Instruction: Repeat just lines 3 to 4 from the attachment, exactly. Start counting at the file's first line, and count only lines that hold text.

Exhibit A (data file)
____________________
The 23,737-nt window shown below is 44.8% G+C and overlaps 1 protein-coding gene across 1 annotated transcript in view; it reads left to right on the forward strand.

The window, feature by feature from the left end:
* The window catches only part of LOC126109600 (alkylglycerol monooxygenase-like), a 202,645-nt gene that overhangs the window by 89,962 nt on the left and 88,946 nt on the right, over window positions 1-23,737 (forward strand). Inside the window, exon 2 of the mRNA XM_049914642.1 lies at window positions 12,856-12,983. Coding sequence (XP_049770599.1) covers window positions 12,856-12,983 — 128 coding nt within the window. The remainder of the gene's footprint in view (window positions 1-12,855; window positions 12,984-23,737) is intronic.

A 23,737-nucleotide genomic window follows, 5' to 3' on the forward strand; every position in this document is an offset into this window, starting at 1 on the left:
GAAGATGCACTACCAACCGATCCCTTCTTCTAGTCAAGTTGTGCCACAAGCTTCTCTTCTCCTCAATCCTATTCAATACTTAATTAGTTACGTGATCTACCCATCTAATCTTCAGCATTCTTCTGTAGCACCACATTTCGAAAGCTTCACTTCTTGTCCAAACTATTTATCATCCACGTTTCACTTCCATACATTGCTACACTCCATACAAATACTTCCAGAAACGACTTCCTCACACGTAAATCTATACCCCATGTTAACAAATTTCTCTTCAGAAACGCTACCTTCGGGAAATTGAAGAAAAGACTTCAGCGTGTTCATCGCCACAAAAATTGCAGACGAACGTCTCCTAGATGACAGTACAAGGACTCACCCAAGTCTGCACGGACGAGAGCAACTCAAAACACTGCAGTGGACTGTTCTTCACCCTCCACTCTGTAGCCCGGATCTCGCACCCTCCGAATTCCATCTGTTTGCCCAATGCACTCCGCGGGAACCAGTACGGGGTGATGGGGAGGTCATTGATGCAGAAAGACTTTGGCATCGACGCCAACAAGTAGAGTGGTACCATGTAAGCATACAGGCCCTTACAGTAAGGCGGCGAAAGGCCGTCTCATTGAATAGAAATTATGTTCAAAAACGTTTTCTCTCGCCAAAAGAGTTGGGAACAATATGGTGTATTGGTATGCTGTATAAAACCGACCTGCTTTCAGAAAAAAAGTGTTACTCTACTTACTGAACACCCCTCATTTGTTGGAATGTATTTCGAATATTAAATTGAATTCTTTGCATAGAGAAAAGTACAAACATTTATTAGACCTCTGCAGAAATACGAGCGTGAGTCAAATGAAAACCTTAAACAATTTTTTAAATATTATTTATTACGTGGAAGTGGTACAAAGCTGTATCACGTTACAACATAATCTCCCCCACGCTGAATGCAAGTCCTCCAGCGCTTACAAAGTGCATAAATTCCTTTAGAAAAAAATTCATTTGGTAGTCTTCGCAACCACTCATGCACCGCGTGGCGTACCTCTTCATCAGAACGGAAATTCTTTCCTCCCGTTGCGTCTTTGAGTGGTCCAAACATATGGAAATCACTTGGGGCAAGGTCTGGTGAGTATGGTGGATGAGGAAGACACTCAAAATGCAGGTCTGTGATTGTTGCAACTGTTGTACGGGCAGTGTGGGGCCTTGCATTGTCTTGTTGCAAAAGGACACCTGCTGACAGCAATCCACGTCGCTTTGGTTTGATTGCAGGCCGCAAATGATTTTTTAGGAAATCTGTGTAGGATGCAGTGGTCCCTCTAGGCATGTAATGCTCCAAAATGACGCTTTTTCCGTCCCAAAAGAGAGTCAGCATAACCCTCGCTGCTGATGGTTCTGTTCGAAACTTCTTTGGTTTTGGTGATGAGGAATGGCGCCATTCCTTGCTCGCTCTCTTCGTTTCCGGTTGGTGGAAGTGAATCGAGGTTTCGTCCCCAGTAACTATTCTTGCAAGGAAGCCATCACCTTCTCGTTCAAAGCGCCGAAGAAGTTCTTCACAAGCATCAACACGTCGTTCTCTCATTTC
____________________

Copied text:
* The window catches only part of LOC126109600 (alkylglycerol monooxygenase-like), a 202,645-nt gene that overhangs the window by 89,962 nt on the left and 88,946 nt on the right, over window positions 1-23,737 (forward strand). Inside the window, exon 2 of the mRNA XM_049914642.1 lies at window positions 12,856-12,983. Coding sequence (XP_049770599.1) covers window positions 12,856-12,983 — 128 coding nt within the window. The remainder of the gene's footprint in view (window positions 1-12,855; window positions 12,984-23,737) is intronic.

A 23,737-nucleotide genomic window follows, 5' to 3' on the forward strand; every position in this document is an offset into this window, starting at 1 on the left: